Background: Conflicting evidence is available on the efficacy and safety of early intravenous beta-blockers before primary percutaneous coronary intervention for ST-segment elevation myocardial infarction. We performed a patient-pooled meta-analysis of trials comparing early intravenous beta-blockers with placebo or routine care in ST-segment elevation myocardial infarction patients undergoing primary percutaneous coronary intervention.
Aim: The aim of this study was to evaluate the clinical and safety outcomes of intravenous beta-blockers in ST-segment elevation myocardial infarction patients undergoing primary percutaneous coronary intervention.
Methods: Four randomized trials with a total of 1150 patients were included. The main outcome was one-year death or myocardial infarction. Secondary outcomes included biomarker-based infarct size, left ventricular ejection fraction during follow-up, ventricular tachycardia, and a composite safety outcome (cardiogenic shock, symptomatic bradycardia, or hypotension) during hospitalization. Results: One-year death or myocardial infarction was similar among beta-blocker (4.2%) and control patients (4.4%) (hazard ratio: 0.96 (95% confidence interval: 0.53-1.75, p=0.90, I-2=0%). No difference was observed in biomarker-based infarct size. One-month left ventricular ejection fraction was similar, but left ventricular ejection fraction at six months was significantly higher in patients treated with early intravenous beta-blockade (52.8% versus 50.0% in the control group, p=0.03). No difference was observed in the composite safety outcome or ventricular tachycardia during hospitalization.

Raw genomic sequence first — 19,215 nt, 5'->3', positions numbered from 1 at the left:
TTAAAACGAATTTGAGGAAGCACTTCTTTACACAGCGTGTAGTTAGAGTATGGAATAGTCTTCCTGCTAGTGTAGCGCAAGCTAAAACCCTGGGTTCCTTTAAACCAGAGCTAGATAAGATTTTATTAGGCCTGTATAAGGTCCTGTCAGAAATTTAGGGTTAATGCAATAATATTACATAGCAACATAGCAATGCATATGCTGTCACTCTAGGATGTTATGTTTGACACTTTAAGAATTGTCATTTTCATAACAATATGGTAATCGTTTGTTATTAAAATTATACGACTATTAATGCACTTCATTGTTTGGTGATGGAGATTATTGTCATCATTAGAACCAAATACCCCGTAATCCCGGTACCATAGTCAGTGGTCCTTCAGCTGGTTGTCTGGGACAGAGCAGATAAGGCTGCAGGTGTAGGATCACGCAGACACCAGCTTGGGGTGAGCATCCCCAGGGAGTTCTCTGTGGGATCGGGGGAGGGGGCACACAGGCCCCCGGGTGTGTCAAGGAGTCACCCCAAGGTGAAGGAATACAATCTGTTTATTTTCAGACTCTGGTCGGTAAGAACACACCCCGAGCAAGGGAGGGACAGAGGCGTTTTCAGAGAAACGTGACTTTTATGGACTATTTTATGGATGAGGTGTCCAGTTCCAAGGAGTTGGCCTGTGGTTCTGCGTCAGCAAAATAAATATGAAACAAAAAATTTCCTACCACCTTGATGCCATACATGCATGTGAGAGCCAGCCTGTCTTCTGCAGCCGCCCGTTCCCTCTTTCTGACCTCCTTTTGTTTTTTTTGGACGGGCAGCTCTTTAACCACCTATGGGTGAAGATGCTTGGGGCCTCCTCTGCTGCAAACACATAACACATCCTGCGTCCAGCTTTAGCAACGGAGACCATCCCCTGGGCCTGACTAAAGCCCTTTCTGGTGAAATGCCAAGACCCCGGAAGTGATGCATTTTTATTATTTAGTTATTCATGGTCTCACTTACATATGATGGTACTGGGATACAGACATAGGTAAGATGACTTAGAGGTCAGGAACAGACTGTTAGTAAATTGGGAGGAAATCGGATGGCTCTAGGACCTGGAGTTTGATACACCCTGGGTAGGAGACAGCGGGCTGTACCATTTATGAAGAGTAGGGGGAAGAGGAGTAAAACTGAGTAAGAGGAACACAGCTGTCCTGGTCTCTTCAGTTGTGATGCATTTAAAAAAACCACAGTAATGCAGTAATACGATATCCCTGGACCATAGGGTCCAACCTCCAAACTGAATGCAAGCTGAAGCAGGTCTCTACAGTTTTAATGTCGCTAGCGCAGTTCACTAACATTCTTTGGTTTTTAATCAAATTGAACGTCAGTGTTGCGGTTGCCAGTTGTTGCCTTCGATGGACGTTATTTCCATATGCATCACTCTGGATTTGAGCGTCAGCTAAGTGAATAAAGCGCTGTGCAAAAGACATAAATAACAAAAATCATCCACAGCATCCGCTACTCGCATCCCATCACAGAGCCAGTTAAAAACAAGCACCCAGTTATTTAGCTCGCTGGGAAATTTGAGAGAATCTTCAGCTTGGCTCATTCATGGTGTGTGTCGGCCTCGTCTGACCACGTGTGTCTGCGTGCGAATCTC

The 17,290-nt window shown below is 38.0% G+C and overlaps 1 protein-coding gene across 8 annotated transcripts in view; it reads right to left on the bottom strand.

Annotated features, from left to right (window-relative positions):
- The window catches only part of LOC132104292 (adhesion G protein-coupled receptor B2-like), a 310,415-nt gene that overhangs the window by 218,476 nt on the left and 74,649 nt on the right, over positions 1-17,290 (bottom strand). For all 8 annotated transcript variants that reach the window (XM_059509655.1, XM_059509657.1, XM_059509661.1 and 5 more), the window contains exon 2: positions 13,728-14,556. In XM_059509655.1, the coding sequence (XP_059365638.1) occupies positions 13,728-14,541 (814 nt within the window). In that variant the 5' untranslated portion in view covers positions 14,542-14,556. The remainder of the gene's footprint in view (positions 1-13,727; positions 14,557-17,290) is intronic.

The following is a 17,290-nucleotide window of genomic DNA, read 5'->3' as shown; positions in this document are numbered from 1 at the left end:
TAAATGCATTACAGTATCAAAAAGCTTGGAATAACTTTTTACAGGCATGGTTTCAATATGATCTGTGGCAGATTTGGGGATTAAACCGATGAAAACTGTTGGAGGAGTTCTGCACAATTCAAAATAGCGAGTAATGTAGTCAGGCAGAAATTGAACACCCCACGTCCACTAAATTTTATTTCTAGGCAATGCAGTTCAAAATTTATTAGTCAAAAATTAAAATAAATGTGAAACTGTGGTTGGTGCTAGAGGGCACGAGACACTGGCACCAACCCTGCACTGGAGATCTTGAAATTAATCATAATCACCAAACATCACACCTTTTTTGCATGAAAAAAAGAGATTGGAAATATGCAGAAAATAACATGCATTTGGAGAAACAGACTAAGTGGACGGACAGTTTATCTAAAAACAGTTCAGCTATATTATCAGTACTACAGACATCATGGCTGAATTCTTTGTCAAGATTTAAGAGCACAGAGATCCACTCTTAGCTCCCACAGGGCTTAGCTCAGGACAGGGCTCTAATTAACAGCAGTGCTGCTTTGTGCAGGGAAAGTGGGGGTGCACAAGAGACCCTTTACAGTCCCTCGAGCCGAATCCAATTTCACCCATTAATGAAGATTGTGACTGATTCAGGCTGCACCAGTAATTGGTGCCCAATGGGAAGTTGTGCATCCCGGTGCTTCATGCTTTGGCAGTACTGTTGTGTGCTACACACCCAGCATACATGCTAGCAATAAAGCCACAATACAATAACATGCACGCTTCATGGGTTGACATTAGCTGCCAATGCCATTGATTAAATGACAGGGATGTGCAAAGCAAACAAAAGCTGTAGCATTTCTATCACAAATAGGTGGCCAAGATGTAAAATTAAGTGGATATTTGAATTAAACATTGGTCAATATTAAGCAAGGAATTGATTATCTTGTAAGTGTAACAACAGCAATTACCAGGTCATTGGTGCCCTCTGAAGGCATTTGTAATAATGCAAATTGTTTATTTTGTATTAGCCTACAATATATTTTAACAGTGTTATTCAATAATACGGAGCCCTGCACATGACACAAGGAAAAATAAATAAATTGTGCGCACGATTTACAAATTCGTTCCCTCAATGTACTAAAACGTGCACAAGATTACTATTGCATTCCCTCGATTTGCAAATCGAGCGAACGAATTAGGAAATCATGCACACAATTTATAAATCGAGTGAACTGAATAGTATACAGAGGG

Conclusion: In ST-segment elevation myocardial infarction patients undergoing primary percutaneous coronary intervention, the administration of early intravenous beta-blockers was safe. However, there was no difference in the main outcome of one-year death or myocardial infarction with early intravenous beta-blockers. A larger clinical trial is warranted to confirm the definitive efficacy of early intravenous beta-blockers.
- ST-segment elevation myocardial infarction
- primary percutaneous coronary intervention
- intravenous beta-blockers
- EARLY METOPROLOL